Is cybersecurity the same across industries?

by Black Hat Middle East and Africa
Is cybersecurity the same across industries?

We caught up with Black Hat MEA 2023 speaker Makesh Chandramohan (CISO at Aditya Birla Capital) to get a snapshot of his career so far, and find out how he stepped into the role of CISO at an Indian Fortune 500 company with a presence in 36 nations around the world.

Chandramohan has worked at a high level in a number of different industries. So we wanted his perspective on whether cybersecurity is more or less the same across industries – or if the skills, knowledge and tooling required are specific to different lines of trade.

To illustrate his answer, he provided a comparison of two critical industries: banking, financial services and insurance (BFSI) and the manufacturing sector.

Could you briefly share your career journey so far?

“I am a graduate in electronics and masters in computer applications. Since I completed my MCA, I started working in a software product company as a software engineer – and soon I realised my interest is towards network and network security.

“I joined a tech company as a network security consultant and got an opportunity to work with the CISO of one of the largest payment companies in the world in 2005. I learnt about Information Security and global standards around the same, like BS 7799.

“In 2006 I became a pure play Information Security Manager in the automobile manufacturing sector. There I learnt and implemented global standards in information security for multiple business units, in addition to my core area of network security. I also provided freelance business continuity consulting for a global conglomerate.

“With these experiences, I joined one of the largest financial services conglomerates in the country, which has 9 different business entities – where I, along with my Group CISO, was instrumental in building the security ecosystem across businesses. I’m now responsible for Information, Cyber Security and Data Privacy at Aditya Birla Capital.”

You've worked across a range of industries – including financial services, automobile, manufacturing, and more. Do different industries face very different, specific security challenges; or is cybersecurity more or less the same wherever you go?

“Based on my experience in various sectors, I feel the fundamental risk management concept remains the same; but the threat landscape, risk appetite and risk exposure varies a lot due to the unique characteristics and requirements of each sector.

“Please remember, challenges are not exclusive to each sector, and there can be overlaps and similarities. But here are a few key differences:

  • BFSI Sector:
  1. Data Protection and Privacy: The BFSI sector deals with sensitive financial and personal data, making data protection and privacy a significant concern. Safeguarding customer information, preventing unauthorised access, and complying with data privacy regulations become top priorities.
  2. Financial Fraud and Cybercrime: The BFSI sector is a prime target for financial fraud, including phishing attacks, account takeovers, and payment fraud. Cybercriminals often aim to exploit vulnerabilities in online banking systems, payment gateways, and mobile banking applications.Regulatory Compliance: The BFSI sector is heavily regulated, with strict requirements related to cybersecurity, data privacy, and risk management. Organisations must comply with industry-specific regulations like the Payment Card Industry Data Security Standard (PCI DSS) and anti-money laundering regulations.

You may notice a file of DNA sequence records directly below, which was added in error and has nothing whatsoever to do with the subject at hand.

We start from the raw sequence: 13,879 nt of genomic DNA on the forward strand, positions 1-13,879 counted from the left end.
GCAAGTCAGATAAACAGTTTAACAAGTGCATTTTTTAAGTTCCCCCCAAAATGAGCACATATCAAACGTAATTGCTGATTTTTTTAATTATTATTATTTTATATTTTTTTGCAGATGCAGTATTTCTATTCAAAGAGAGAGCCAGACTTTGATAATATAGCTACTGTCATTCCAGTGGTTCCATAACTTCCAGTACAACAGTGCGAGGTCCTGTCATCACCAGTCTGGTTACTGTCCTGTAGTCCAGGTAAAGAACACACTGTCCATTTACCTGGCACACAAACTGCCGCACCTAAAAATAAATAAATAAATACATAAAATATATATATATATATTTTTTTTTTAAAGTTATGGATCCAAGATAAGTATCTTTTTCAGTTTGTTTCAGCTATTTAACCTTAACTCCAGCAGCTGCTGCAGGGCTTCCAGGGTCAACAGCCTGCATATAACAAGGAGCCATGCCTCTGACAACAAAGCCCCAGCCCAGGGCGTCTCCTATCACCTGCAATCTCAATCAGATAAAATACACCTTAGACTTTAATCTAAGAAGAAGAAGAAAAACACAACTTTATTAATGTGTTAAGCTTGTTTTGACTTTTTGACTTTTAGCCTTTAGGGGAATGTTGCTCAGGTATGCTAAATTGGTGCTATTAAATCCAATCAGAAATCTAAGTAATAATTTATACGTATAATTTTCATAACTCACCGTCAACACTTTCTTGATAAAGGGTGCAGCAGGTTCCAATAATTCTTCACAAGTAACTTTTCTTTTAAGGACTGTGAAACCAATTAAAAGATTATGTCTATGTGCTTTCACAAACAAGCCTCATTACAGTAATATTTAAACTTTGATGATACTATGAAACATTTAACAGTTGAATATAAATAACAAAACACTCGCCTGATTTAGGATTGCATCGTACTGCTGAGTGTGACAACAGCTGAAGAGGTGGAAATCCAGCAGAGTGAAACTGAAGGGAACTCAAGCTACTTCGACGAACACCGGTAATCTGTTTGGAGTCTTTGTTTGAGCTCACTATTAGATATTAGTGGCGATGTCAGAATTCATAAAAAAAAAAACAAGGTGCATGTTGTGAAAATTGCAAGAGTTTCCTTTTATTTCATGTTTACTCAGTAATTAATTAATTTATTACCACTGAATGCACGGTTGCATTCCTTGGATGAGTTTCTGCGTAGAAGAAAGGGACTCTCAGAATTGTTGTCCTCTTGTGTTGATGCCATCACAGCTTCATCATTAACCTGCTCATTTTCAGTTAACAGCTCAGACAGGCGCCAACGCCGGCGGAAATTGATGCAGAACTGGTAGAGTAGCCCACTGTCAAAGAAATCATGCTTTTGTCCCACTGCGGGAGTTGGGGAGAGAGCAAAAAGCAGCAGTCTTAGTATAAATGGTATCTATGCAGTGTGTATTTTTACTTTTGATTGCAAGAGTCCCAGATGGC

• Manufacturing Sector:
  1. Industrial Control Systems (ICS) Security: The manufacturing sector relies on industrial control systems, including Supervisory Control and Data Acquisition (SCADA) systems, which manage critical infrastructure. Securing these systems is crucial to prevent disruptions, tampering, or unauthorised access that can impact production or even public safety.
  2. Supply Chain Risks: The manufacturing sector often has complex supply chains, making it vulnerable to cyber threats through third-party vendors and suppliers. Attackers may exploit weak links in the supply chain to gain unauthorised access or introduce malicious software or hardware components.
  3. Intellectual Property Protection: Manufacturers invest heavily in research, development, and intellectual property (IP). Protecting trade secrets, proprietary technology, and product designs from theft or unauthorised access is essential to maintain a competitive advantage.
  4. Legacy Systems and IoT Integration: Many manufacturing facilities still use legacy systems that were not designed with cybersecurity in mind. Integrating IoT devices and connecting operational technology (OT) systems to information technology (IT) networks introduces new cybersecurity risks that need to be addressed.
  5. Operational Disruptions: Especially after industrial 4.0 revolution, Cyberattacks against the manufacturing sector can result in operational disruptions, such as production downtime, supply chain delays, or compromised product quality. These disruptions can have significant financial and reputational consequences.”

On a personal level, how do you manage the pressure of being responsible for the security of an enterprise? If you were giving advice on this to someone just starting out, what would you say?

“Build a strong team, Provide them with best in class training, empower them. Clear guidelines on roles and responsibilities, robust governance, seamless communication from CEO to the ground level IS team member and vice versa. Be focused – as there are many distractions in cyber security!”

What's one thing you wish everyone knew about cybersecurity?

“Believe in the statement: Breach is inevitable. Be prepared for quick detection and response.”

Thanks to Makesh Chandramohan at Aditya Birla Capital. Learn more at Black Hat MEA 2023.

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